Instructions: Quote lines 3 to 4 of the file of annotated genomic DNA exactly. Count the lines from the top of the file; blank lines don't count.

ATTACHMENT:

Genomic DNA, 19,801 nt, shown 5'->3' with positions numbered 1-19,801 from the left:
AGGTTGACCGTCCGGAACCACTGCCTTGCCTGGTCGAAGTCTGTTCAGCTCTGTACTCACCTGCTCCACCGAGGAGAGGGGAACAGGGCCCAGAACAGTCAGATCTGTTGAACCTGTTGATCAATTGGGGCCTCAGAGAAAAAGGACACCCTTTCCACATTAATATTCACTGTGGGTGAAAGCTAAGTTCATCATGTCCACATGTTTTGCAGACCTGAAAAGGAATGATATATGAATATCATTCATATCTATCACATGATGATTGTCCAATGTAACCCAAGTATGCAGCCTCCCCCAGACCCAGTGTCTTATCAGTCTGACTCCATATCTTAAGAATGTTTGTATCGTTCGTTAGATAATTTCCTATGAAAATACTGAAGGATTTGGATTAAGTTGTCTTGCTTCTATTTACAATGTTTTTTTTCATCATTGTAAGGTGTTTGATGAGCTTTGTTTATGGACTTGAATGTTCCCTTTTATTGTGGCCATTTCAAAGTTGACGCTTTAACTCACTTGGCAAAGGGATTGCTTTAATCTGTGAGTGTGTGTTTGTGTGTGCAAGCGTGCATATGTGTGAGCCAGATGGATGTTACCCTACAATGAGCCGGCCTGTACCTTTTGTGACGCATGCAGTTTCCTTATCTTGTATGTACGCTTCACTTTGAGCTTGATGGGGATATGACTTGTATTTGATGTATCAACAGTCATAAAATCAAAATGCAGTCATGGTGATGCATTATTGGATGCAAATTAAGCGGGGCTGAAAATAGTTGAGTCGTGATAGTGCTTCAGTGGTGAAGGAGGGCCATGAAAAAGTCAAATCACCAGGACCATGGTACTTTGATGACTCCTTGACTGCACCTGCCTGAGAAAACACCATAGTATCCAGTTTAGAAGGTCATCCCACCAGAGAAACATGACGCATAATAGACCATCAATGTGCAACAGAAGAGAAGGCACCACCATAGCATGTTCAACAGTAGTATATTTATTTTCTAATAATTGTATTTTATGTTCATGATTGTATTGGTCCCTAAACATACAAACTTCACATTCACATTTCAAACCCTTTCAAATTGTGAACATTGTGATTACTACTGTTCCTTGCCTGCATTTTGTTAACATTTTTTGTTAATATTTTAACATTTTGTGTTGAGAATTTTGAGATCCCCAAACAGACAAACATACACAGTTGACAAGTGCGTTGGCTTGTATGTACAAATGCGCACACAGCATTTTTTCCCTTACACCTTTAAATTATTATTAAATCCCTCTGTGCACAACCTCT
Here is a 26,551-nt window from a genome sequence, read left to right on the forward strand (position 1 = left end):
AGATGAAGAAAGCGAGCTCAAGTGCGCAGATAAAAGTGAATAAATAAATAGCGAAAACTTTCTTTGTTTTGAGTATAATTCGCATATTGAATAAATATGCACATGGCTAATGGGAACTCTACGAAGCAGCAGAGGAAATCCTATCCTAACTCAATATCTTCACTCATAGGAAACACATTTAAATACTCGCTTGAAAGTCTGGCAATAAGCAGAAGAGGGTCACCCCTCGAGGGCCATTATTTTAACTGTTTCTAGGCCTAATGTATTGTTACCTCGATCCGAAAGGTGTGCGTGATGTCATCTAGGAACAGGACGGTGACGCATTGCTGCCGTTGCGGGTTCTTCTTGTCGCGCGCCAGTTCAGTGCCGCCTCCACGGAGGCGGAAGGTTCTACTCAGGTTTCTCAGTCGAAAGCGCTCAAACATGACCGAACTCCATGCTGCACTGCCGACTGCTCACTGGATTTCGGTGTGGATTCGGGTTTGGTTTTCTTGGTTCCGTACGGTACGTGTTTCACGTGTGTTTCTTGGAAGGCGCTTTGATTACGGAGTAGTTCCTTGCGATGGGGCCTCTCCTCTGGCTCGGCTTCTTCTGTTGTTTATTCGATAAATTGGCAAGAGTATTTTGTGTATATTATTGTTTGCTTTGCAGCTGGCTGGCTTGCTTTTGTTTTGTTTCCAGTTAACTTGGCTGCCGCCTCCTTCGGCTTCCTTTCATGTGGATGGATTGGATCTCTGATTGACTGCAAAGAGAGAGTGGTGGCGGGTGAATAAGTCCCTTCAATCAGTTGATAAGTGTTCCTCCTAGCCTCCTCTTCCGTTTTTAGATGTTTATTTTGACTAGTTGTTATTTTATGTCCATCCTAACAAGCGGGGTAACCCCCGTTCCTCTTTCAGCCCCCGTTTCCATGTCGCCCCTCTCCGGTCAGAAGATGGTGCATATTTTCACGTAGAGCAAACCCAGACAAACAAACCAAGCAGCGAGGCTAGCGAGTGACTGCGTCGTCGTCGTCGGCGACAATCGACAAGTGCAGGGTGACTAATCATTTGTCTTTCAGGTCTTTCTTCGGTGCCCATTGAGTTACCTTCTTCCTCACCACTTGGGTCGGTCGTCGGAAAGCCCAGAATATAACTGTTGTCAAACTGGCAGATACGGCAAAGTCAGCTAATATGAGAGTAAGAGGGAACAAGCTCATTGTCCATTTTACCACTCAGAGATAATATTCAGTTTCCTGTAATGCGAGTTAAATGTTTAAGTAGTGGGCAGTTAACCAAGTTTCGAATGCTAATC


Here is a 26,551-nt window from a genome sequence, read left to right on the forward strand (position 1 = left end):
AGATGAAGAAAGCGAGCTCAAGTGCGCAGATAAAAGTGAATAAATAAATAGCGAAAACTTTCTTTGTTTTGAGTATAATTCGCATATTGAATAAATATGCACATGGCTAATGGGAACTCTACGAAGCAGCAGAGGAAATCCTATCCTAACTCAATATCTTCACTCATAGGAAACACATTTAAATACTCGCTTGAAAGTCTGGCAATAAGCAGAAGAGGGTCACCCCTCGAGGGCCATTATTTTAACTGTTTCTAGGCCTAATGTATTGTTACCTCGATCCGAAAGGTGTGCGTGATGTCATCTAGGAACAGGACGGTGACGCATTGCTGCCGTTGCGGGTTCTTCTTGTCGCGCGCCAGTTCAGTGCCGCCTCCACGGAGGCGGAAGGTTCTACTCAGGTTTCTCAGTCGAAAGCGCTCAAACATGACCGAACTCCATGCTGCACTGCCGACTGCTCACTGGATTTCGGTGTGGATTCGGGTTTGGTTTTCTTGGTTCCGTACGGTACGTGTTTCACGTGTGTTTCTTGGAAGGCGCTTTGATTACGGAGTAGTTCCTTGCGATGGGGCCTCTCCTCTGGCTCGGCTTCTTCTGTTGTTTATTCGATAAATTGGCAAGAGTATTTTGTGTATATTATTGTTTGCTTTGCAGCTGGCTGGCTTGCTTTTGTTTTGTTTCCAGTTAACTTGGCTGCCGCCTCCTTCGGCTTCCTTTCATGTGGATGGATTGGATCTCTGATTGACTGCAAAGAGAGAGTGGTGGCGGGTGAATAAGTCCCTTCAATCAGTTGATAAGTGTTCCTCCTAGCCTCCTCTTCCGTTTTTAGATGTTTATTTTGACTAGTTGTTATTTTATGTCCATCCTAACAAGCGGGGTAACCCCCGTTCCTCTTTCAGCCCCCGTTTCCATGTCGCCCCTCTCCGGTCAGAAGATGGTGCATATTTTCACGTAGAGCAAACCCAGACAAACAAACCAAGCAGCGAGGCTAGCGAGTGACTGCGTCGTCGTCGTCGGCGACAATCGACAAGTGCAGGGTGACTAATCATTTGTCTTTCAGGTCTTTCTTCGGTGCCCATTGAGTTACCTTCTTCCTCACCACTTGGGTCGGTCGTCGGAAAGCCCAGAATATAACTGTTGTCAAACTGGCAGATACGGCAAAGTCAGCTAATATGAGAGTAAGAGGGAACAAGCTCATTGTCCATTTTACCACTCAGAGATAATATTCAGTTTCCTGTAATGCGAGTTAAATGTTTAAGTAGTGGGCAGTTAACCAAGTTTCGAATGCTAATC